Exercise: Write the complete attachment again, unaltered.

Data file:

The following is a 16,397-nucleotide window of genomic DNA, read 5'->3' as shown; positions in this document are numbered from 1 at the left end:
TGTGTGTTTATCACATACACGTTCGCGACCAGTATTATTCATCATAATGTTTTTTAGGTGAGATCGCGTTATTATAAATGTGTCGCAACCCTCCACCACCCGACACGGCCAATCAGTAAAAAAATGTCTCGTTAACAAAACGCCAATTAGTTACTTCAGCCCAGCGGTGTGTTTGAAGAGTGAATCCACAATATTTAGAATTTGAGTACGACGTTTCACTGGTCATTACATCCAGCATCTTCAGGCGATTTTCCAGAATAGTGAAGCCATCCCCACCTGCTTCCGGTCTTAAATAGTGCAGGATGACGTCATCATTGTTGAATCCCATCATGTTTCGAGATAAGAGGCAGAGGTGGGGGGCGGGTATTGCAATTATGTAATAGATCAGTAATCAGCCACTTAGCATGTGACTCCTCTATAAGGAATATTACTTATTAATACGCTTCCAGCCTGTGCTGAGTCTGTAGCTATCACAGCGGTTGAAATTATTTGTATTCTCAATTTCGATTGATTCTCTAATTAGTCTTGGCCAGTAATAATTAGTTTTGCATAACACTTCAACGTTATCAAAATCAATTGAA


The following is a 16,397-nucleotide window of genomic DNA, read 5'->3' as shown; positions in this document are numbered from 1 at the left end:
TGTGTGTTTATCACATACACGTTCGCGACCAGTATTATTCATCATAATGTTTTTTAGGTGAGATCGCGTTATTATAAATGTGTCGCAACCCTCCACCACCCGACACGGCCAATCAGTAAAAAAATGTCTCGTTAACAAAACGCCAATTAGTTACTTCAGCCCAGCGGTGTGTTTGAAGAGTGAATCCACAATATTTAGAATTTGAGTACGACGTTTCACTGGTCATTACATCCAGCATCTTCAGGCGATTTTCCAGAATAGTGAAGCCATCCCCACCTGCTTCCGGTCTTAAATAGTGCAGGATGACGTCATCATTGTTGAATCCCATCATGTTTCGAGATAAGAGGCAGAGGTGGGGGGCGGGTATTGCAATTATGTAATAGATCAGTAATCAGCCACTTAGCATGTGACTCCTCTATAAGGAATATTACTTATTAATACGCTTCCAGCCTGTGCTGAGTCTGTAGCTATCACAGCGGTTGAAATTATTTGTATTCTCAATTTCGATTGATTCTCTAATTAGTCTTGGCCAGTAATAATTAGTTTTGCATAACACTTCAACGTTATCAAAATCAATTGAA